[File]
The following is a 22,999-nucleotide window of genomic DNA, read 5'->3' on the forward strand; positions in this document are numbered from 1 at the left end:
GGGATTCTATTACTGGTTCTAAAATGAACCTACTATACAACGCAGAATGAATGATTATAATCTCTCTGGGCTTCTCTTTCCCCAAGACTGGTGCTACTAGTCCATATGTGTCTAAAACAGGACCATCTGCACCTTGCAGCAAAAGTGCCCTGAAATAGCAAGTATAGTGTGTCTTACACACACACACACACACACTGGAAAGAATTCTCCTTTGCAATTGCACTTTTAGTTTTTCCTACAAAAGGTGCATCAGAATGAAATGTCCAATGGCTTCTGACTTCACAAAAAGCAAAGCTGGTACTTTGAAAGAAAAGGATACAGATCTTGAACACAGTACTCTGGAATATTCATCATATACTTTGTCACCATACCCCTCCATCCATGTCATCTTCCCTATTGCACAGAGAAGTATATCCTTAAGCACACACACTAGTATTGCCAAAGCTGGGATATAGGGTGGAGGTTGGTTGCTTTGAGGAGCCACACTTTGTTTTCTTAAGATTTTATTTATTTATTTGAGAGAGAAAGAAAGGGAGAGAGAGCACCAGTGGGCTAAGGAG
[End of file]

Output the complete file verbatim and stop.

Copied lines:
The following is a 22,999-nucleotide window of genomic DNA, read 5'->3' on the forward strand; positions in this document are numbered from 1 at the left end:
GGGATTCTATTACTGGTTCTAAAATGAACCTACTATACAACGCAGAATGAATGATTATAATCTCTCTGGGCTTCTCTTTCCCCAAGACTGGTGCTACTAGTCCATATGTGTCTAAAACAGGACCATCTGCACCTTGCAGCAAAAGTGCCCTGAAATAGCAAGTATAGTGTGTCTTACACACACACACACACACACTGGAAAGAATTCTCCTTTGCAATTGCACTTTTAGTTTTTCCTACAAAAGGTGCATCAGAATGAAATGTCCAATGGCTTCTGACTTCACAAAAAGCAAAGCTGGTACTTTGAAAGAAAAGGATACAGATCTTGAACACAGTACTCTGGAATATTCATCATATACTTTGTCACCATACCCCTCCATCCATGTCATCTTCCCTATTGCACAGAGAAGTATATCCTTAAGCACACACACTAGTATTGCCAAAGCTGGGATATAGGGTGGAGGTTGGTTGCTTTGAGGAGCCACACTTTGTTTTCTTAAGATTTTATTTATTTATTTGAGAGAGAAAGAAAGGGAGAGAGAGCACCAGTGGGCTAAGGAG